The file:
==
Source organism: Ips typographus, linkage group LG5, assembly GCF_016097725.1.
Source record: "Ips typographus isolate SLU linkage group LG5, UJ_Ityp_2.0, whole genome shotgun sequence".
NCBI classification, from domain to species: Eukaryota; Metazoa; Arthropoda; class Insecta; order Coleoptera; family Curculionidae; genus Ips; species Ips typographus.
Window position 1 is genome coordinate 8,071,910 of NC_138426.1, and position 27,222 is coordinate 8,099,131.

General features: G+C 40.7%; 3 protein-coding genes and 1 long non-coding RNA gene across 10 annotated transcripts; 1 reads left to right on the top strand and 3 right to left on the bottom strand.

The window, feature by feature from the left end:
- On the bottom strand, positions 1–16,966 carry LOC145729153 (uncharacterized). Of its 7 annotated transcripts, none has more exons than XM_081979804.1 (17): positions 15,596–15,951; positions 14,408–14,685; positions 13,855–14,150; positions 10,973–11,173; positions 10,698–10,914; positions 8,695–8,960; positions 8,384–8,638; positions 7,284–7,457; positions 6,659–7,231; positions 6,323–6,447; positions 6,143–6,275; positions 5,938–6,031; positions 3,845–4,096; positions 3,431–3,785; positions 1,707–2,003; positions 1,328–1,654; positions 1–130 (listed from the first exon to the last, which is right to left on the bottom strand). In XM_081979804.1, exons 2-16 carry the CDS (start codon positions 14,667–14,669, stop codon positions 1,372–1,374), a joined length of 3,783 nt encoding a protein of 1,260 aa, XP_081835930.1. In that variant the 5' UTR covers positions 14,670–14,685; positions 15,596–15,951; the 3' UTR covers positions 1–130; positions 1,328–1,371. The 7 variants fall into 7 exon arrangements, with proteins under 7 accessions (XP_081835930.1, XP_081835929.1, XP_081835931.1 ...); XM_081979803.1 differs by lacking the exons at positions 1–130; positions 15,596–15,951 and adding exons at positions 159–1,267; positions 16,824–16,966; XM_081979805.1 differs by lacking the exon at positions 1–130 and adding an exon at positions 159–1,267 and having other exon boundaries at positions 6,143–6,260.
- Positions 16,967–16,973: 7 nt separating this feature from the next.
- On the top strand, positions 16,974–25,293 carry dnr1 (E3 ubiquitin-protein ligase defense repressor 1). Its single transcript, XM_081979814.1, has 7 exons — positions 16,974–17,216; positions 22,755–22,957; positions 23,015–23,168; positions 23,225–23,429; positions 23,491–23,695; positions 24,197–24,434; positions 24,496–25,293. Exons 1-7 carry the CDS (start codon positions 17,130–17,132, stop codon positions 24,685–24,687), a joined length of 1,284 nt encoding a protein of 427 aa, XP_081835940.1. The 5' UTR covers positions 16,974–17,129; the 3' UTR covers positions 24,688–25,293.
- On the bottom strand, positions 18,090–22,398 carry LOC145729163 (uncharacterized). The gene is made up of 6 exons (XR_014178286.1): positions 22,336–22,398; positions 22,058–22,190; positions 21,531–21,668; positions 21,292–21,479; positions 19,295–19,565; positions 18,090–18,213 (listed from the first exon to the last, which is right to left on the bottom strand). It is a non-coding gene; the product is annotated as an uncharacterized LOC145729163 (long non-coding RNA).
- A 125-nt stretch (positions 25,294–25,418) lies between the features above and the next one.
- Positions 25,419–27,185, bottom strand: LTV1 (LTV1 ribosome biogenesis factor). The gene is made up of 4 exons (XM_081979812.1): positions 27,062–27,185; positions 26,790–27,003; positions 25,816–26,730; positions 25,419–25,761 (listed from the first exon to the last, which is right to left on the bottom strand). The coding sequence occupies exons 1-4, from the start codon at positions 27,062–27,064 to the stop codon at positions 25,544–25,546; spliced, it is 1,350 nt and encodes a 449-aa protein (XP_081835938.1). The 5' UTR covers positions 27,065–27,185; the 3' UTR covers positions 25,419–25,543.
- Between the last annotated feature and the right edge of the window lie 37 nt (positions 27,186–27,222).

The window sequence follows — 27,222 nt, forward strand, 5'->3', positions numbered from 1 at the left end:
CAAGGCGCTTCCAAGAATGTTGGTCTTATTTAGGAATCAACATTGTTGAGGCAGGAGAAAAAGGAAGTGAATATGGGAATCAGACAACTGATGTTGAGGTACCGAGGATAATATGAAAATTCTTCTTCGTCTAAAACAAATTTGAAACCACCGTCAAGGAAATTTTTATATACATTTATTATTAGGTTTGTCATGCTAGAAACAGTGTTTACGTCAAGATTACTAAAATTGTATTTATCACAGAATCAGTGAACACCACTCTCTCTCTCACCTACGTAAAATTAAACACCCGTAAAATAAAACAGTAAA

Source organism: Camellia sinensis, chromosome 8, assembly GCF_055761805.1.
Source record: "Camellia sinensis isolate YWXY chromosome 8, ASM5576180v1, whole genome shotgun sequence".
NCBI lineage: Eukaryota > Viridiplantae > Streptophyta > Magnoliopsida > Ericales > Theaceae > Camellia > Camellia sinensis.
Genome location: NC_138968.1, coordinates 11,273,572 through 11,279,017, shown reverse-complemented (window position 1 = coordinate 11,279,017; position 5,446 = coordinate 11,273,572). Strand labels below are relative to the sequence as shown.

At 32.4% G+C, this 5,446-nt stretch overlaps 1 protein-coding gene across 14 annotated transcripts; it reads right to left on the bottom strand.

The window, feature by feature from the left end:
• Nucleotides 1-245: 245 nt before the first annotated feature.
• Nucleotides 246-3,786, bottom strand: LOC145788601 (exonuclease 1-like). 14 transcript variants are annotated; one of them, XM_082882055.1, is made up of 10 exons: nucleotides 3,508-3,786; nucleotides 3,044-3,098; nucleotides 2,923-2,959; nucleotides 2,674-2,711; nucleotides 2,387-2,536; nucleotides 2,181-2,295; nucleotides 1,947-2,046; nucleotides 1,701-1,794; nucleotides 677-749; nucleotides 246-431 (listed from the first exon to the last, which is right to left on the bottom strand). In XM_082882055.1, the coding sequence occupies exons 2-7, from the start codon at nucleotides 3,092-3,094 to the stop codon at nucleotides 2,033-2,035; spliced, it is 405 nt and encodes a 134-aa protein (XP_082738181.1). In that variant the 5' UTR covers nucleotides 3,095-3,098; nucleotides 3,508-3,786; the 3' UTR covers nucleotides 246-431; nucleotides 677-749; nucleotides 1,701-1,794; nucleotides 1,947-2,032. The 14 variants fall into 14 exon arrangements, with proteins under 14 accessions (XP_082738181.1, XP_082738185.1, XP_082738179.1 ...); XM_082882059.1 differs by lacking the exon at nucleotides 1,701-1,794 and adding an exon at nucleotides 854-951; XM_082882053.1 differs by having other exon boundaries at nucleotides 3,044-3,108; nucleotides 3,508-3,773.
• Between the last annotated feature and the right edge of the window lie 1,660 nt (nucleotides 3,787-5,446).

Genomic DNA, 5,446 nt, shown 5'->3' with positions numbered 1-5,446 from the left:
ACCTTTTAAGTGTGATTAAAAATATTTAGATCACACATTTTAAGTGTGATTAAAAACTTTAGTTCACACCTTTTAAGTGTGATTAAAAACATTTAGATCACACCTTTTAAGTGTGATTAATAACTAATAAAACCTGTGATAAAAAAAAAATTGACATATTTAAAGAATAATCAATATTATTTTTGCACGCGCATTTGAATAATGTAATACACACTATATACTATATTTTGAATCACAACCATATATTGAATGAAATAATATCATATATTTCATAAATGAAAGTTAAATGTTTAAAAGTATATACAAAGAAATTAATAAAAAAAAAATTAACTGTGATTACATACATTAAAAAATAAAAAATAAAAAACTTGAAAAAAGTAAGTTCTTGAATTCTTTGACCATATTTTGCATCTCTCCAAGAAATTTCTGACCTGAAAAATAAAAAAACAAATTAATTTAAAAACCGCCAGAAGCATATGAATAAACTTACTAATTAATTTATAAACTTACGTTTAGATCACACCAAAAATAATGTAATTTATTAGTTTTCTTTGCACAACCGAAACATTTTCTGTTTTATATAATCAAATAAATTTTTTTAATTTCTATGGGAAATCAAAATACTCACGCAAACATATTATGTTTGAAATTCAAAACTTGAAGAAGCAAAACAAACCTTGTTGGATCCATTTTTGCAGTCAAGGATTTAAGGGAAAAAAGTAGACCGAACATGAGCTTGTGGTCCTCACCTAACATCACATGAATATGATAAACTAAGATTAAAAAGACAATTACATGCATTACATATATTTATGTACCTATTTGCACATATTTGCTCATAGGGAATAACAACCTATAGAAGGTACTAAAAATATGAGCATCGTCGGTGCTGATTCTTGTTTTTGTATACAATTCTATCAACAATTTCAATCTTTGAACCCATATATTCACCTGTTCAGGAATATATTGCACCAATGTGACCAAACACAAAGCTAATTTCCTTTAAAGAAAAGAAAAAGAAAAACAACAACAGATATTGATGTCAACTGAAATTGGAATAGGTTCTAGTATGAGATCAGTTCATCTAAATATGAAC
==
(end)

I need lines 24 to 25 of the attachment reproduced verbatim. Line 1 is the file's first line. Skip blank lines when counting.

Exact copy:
• Between the last annotated feature and the right edge of the window lie 1,660 nt (nucleotides 3,787-5,446).

Genomic DNA, 5,446 nt, shown 5'->3' with positions numbered 1-5,446 from the left: